Additional PROMIS activities in the intervention arm

In addition to the activities described above, at each monthly meeting, caregivers in the intervention arm received a monthly supply of thirty 20-g SQ-LNS sachets (Nutriset, Malaunay, France) intended for daily use by the targeted child. SQ-LNSs were only given to children who were diagnosed as not suffering from AM. More information on the development and nutrient composition of SQ-LNSs is given elsewhere [17,20]. Each month, caregivers were instructed by CHVs that the SQ-LNSs were not intended to replace or reduce complementary feeding or breastmilk intake and were encouraged to mix the SQ-LNSs with the child’s complementary foods. Direct consumption from the package was offered as a second option.

The implementation of the PROMIS intervention by CHVs was supervised by either health center staff or CHWs for more remote villages and occasionally by HKI field workers. All CHVs participating in the project received a monthly cash incentive of 2,000 FCFA (approximately US $4) when attending a monthly meeting with HKI staff to discuss program implementation.

Training of health center staff, CHWs, and CHVs on all intervention related activities (screening, BCC, and SQ-LNS distribution) was organized in 2015. For this purpose, existing training guides and manuals were adapted to the Mali context [19,21]. HKI nutrition experts in collaboration with the health district nutrition officer first trained health center staff and CHWs. Subsequently, each health center under supervision of HKI and/or health district officers organized a 3-day training for the CHVs. A total of 1,492 CHVs were trained. A CHV refresher training was organized in 2016. HKI also organized a refresher training for health center staff (2 nurses or nurse assistants per health center) in 2016 on CMAM procedures.

Study design

We used a two-arm, cluster-randomized, nonblinded effectiveness trial to assess the impact of the integrated preventive PROMIS intervention in children 6–23 months of age. A cluster design was used because individual randomization of the community-based delivery-side intervention was not feasible. A cluster was defined as the catchment area of a health center. All health center catchment areas included in the study were first grouped into strata per health district to account for heterogeneity between health center catchment areas [17]. Health center catchment areas were randomly allocated to the intervention (n = 24) or comparison arm (n = 24) within each stratum. Randomization was conducted at two public ceremonies in Bla and San, respectively, in the presence of the health center directors and health district authorities, representatives of the communities, and HKI staff who ensured that the study protocol was followed. More details on the randomization procedure are given elsewhere [17].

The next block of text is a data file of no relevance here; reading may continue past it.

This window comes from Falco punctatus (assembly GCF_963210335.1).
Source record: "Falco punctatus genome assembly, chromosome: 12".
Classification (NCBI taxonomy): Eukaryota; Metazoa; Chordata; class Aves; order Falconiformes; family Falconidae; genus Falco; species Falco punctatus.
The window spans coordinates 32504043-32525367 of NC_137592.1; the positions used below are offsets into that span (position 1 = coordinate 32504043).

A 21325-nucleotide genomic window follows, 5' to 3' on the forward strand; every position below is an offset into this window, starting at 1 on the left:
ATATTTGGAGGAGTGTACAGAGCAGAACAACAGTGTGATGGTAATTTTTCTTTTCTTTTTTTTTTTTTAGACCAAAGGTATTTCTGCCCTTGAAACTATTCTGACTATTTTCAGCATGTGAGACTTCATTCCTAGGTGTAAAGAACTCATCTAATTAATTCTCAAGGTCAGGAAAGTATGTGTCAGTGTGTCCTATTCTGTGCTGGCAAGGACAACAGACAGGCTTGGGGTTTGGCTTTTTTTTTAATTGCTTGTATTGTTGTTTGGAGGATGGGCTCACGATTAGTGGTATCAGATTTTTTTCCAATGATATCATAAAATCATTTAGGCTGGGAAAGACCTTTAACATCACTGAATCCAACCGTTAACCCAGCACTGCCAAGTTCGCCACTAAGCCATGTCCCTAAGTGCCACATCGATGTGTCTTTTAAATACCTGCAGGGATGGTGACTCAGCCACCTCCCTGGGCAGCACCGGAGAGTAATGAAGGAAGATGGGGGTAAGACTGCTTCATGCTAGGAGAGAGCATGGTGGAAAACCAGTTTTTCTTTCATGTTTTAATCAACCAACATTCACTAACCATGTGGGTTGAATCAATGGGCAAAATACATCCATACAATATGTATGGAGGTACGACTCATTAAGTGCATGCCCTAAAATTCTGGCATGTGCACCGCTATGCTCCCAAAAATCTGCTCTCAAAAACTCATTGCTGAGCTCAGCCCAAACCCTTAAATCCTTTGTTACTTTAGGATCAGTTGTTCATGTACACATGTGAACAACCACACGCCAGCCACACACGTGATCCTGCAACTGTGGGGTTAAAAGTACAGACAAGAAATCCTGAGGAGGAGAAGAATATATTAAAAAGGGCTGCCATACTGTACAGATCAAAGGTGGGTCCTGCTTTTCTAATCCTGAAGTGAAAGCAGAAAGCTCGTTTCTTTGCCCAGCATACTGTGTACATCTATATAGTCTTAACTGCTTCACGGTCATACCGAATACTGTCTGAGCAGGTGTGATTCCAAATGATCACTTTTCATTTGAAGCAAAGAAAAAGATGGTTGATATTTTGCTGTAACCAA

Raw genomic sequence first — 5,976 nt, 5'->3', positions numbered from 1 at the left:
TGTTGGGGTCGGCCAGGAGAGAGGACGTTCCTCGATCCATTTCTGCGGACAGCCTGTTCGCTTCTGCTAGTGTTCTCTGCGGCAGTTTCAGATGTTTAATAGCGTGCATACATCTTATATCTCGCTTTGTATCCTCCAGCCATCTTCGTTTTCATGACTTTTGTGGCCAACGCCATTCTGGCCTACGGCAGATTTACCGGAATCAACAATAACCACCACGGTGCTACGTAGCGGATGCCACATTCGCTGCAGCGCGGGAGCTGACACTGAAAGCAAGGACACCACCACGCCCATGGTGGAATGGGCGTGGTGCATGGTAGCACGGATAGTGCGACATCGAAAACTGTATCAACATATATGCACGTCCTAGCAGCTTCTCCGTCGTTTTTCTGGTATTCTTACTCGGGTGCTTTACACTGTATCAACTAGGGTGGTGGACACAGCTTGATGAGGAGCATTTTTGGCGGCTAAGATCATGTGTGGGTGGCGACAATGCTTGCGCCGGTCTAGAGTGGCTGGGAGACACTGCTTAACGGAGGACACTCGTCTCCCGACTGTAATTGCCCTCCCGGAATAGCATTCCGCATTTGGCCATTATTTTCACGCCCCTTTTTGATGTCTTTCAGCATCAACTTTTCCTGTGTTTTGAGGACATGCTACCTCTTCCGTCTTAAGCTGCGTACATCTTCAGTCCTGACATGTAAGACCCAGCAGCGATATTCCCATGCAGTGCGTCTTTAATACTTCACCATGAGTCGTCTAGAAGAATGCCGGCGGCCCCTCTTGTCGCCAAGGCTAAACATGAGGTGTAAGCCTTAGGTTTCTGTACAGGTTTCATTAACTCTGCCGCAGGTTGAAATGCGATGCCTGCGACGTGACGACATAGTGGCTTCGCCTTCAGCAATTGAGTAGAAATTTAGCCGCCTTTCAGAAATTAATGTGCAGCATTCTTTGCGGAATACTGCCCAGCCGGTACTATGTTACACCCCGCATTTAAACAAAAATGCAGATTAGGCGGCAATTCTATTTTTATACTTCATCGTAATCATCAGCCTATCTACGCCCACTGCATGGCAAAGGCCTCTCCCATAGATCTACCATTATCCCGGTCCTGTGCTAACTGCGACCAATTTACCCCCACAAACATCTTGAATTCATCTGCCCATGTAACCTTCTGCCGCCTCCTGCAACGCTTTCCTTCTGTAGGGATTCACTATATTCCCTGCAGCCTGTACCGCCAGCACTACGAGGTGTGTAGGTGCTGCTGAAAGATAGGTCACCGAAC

Two different study designs were used to answer the research questions. A repeated cross-sectional design was used to assess the impact of the intervention after two years of implementation on AM screening coverage, treatment coverage, and AM prevalence. The cross-sectional surveys at baseline (2015) and endline (2017) were conducted in the same calendar months to reduce the effect of seasonality.

The longitudinal study followed a closed cohort of children who were 6–6.9 months of age and not suffering from AM at enrollment. Study children were followed through monthly home visits until they reached 24 months (±1 week) of age. The longitudinal study allowed for the assessment of the impact of the PROMIS intervention on AM incidence, as well as AM screening coverage and treatment coverage. In addition, it provided data on secondary outcomes including the duration of AM episodes, as well as the rate of recovery and relapse.

Sampling design and sample size calculations

Details on the sampling design can be found elsewhere [17]. For the cross-sectional study, assuming a coefficient of intercluster (i.e., between health center catchment areas) variation k of 0.25, a nonresponse rate of 15%, a type I error of 5%, 80% statistical power, and a baseline AM prevalence of 18.0%. [22], we found that we needed 48 clusters with an average size of 48 children (i.e., an overall sample size of 2,304 children) in each survey to detect a 5.3 percentage point (pp) decrease in AM prevalence. This sample size allowed us to detect a difference in AM screening coverage of 6.7 pp and a difference in AM treatment coverage of 14.7 pp between study arms assuming baseline values of 25% for both outcomes.

For the longitudinal study, we used a coefficient of intercluster variation k of 0.2, a dropout rate of 20%, a type I error of 5%, 80% statistical power, and a baseline incidence of 0.61 case per child-year and found that we needed to recruit 24 children in each of the 48 clusters (i.e., an overall sample size of 1,152 children total) to detect a 23.5% reduction in AM incidence over the 18 months of follow-up. This sample size allows us to detect a difference in AM screening coverage of 4.9 pp and a difference in treatment coverage of 9.6 pp over the 18-month follow-up, assuming baseline values of 25% for both outcomes.